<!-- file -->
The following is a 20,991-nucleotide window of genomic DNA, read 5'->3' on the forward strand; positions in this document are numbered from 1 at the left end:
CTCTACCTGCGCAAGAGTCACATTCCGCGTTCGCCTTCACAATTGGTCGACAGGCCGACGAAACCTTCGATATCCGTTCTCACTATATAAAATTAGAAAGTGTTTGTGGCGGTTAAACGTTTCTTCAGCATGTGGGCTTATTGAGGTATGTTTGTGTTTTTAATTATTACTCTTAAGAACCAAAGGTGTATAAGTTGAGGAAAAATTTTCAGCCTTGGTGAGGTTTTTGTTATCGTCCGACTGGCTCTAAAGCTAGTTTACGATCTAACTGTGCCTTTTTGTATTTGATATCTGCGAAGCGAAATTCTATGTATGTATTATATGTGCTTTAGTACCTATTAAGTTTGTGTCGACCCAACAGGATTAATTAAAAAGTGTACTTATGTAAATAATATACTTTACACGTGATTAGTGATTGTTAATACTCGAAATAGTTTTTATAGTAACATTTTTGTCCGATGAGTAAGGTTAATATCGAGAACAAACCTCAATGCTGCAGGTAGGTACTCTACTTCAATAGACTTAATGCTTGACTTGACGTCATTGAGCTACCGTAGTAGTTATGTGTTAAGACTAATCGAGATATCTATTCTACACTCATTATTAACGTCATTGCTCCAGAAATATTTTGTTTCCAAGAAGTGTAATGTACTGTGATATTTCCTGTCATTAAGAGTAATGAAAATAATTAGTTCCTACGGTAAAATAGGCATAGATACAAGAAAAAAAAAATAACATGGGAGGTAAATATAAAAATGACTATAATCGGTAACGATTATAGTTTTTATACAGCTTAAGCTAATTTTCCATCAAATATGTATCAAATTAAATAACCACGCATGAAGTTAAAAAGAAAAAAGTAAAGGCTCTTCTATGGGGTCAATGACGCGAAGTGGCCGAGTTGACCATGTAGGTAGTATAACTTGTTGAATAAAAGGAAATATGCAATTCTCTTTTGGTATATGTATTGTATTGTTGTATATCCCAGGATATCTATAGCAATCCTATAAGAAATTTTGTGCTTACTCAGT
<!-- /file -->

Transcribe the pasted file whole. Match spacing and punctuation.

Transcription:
The following is a 20,991-nucleotide window of genomic DNA, read 5'->3' on the forward strand; positions in this document are numbered from 1 at the left end:
CTCTACCTGCGCAAGAGTCACATTCCGCGTTCGCCTTCACAATTGGTCGACAGGCCGACGAAACCTTCGATATCCGTTCTCACTATATAAAATTAGAAAGTGTTTGTGGCGGTTAAACGTTTCTTCAGCATGTGGGCTTATTGAGGTATGTTTGTGTTTTTAATTATTACTCTTAAGAACCAAAGGTGTATAAGTTGAGGAAAAATTTTCAGCCTTGGTGAGGTTTTTGTTATCGTCCGACTGGCTCTAAAGCTAGTTTACGATCTAACTGTGCCTTTTTGTATTTGATATCTGCGAAGCGAAATTCTATGTATGTATTATATGTGCTTTAGTACCTATTAAGTTTGTGTCGACCCAACAGGATTAATTAAAAAGTGTACTTATGTAAATAATATACTTTACACGTGATTAGTGATTGTTAATACTCGAAATAGTTTTTATAGTAACATTTTTGTCCGATGAGTAAGGTTAATATCGAGAACAAACCTCAATGCTGCAGGTAGGTACTCTACTTCAATAGACTTAATGCTTGACTTGACGTCATTGAGCTACCGTAGTAGTTATGTGTTAAGACTAATCGAGATATCTATTCTACACTCATTATTAACGTCATTGCTCCAGAAATATTTTGTTTCCAAGAAGTGTAATGTACTGTGATATTTCCTGTCATTAAGAGTAATGAAAATAATTAGTTCCTACGGTAAAATAGGCATAGATACAAGAAAAAAAAAATAACATGGGAGGTAAATATAAAAATGACTATAATCGGTAACGATTATAGTTTTTATACAGCTTAAGCTAATTTTCCATCAAATATGTATCAAATTAAATAACCACGCATGAAGTTAAAAAGAAAAAAGTAAAGGCTCTTCTATGGGGTCAATGACGCGAAGTGGCCGAGTTGACCATGTAGGTAGTATAACTTGTTGAATAAAAGGAAATATGCAATTCTCTTTTGGTATATGTATTGTATTGTTGTATATCCCAGGATATCTATAGCAATCCTATAAGAAATTTTGTGCTTACTCAGT